It was difficult finding jungle images that weren't filled with trees (obviously) but I tried:
And just some images you might want to use as additional practice, that aren't jungles:
Your values are a little too neutral, you need darker & lighter values. Image above from left to right shows your version, the ref photo in black & white, that ref photo blurred and then my real quick paint over of your version with the wider range of values. As you can see on the blurred image which shows the values the best I think because it allows you to see the general overall value and ignore little details. The foreground is the darkest, values get lighter the further away they are and then the sky is the lightest. Use bigger brushes & keep the opacity higher while blocking in values. Quickly looking through the other posts, it seems like LaCans post was very helpful and is basically what I've just done, except LaCan's is way better, check that post out again.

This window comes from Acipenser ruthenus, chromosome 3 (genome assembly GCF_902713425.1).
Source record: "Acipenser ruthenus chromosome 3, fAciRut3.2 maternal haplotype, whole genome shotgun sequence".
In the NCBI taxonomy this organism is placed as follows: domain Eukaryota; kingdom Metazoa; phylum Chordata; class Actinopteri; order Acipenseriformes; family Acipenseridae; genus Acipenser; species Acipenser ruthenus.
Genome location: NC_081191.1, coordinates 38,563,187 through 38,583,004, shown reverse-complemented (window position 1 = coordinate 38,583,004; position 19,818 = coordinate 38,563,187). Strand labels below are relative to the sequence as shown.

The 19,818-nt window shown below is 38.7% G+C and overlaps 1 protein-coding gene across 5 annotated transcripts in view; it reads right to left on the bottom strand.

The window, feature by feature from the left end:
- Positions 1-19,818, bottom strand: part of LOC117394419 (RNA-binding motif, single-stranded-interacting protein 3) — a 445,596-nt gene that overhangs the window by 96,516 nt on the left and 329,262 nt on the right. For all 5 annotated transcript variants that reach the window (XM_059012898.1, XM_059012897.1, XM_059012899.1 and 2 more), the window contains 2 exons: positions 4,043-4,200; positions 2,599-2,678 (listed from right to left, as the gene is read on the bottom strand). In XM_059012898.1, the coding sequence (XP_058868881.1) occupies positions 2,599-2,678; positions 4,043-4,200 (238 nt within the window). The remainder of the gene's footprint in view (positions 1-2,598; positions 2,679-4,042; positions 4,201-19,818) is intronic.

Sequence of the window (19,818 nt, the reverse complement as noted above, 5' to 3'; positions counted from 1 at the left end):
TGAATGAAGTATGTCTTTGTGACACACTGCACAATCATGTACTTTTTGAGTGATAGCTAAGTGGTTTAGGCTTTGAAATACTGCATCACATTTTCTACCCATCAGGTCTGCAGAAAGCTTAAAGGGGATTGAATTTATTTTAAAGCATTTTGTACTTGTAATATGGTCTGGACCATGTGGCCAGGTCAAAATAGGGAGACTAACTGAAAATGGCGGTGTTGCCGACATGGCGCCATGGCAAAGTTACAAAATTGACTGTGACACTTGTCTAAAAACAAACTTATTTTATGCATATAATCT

Also, for the finished painting on post#21...it looks good, but like with this one except not as bad I don't think is the range of values. Judging from the ref photo the foreground should be alot darker, especially the left side with the trees.
Get outside. Go out your door. Trying to develop any understanding of environments (which again, are right outside) using photos on a computer is a waste of time. Sorry...but it is.
Not sure why, I get wary of pushing darks. Did it again, pushed the darks.
I do draw from life, I'm just trying to figure out the tablet. But thank you, I agree as well.
Drawing from life is great obviously, but not everyone lives by wood and tree areas and even if you do, it's not always safe. Looking better.
If you want to try pushing your lights and darks, try working in black and white for a change. When you have black, white, and maybe two kinds of gray made via hatching, you will quickly notice which reference photos don't have enough variety to be interesting and which ones will take you 20 hours to hatch because they're a uniform mass of grays.